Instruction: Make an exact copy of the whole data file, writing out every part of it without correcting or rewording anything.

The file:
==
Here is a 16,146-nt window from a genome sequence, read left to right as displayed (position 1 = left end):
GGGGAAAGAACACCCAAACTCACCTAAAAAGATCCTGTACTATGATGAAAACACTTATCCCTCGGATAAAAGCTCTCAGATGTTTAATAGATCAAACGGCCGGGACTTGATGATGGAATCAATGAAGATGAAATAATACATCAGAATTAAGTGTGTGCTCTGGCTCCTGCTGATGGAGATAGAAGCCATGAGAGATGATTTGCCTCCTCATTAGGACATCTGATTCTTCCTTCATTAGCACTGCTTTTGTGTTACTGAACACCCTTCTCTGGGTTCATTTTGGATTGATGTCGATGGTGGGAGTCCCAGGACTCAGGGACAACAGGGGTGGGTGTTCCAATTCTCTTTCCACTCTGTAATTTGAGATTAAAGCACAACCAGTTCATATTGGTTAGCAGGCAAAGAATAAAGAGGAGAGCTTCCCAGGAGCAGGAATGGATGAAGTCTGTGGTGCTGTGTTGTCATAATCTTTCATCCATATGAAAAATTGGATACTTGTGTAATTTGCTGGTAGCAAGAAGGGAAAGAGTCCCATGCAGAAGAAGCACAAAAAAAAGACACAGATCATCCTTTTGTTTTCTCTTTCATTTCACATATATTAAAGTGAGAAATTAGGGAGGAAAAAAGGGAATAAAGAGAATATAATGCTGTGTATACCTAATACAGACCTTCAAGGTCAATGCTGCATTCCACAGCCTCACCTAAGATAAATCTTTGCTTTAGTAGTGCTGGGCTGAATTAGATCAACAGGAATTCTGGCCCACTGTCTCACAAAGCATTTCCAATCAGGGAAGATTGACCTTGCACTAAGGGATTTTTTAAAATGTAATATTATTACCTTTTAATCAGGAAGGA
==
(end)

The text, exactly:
Here is a 16,146-nt window from a genome sequence, read left to right as displayed (position 1 = left end):
GGGGAAAGAACACCCAAACTCACCTAAAAAGATCCTGTACTATGATGAAAACACTTATCCCTCGGATAAAAGCTCTCAGATGTTTAATAGATCAAACGGCCGGGACTTGATGATGGAATCAATGAAGATGAAATAATACATCAGAATTAAGTGTGTGCTCTGGCTCCTGCTGATGGAGATAGAAGCCATGAGAGATGATTTGCCTCCTCATTAGGACATCTGATTCTTCCTTCATTAGCACTGCTTTTGTGTTACTGAACACCCTTCTCTGGGTTCATTTTGGATTGATGTCGATGGTGGGAGTCCCAGGACTCAGGGACAACAGGGGTGGGTGTTCCAATTCTCTTTCCACTCTGTAATTTGAGATTAAAGCACAACCAGTTCATATTGGTTAGCAGGCAAAGAATAAAGAGGAGAGCTTCCCAGGAGCAGGAATGGATGAAGTCTGTGGTGCTGTGTTGTCATAATCTTTCATCCATATGAAAAATTGGATACTTGTGTAATTTGCTGGTAGCAAGAAGGGAAAGAGTCCCATGCAGAAGAAGCACAAAAAAAAGACACAGATCATCCTTTTGTTTTCTCTTTCATTTCACATATATTAAAGTGAGAAATTAGGGAGGAAAAAAGGGAATAAAGAGAATATAATGCTGTGTATACCTAATACAGACCTTCAAGGTCAATGCTGCATTCCACAGCCTCACCTAAGATAAATCTTTGCTTTAGTAGTGCTGGGCTGAATTAGATCAACAGGAATTCTGGCCCACTGTCTCACAAAGCATTTCCAATCAGGGAAGATTGACCTTGCACTAAGGGATTTTTTAAAATGTAATATTATTACCTTTTAATCAGGAAGGA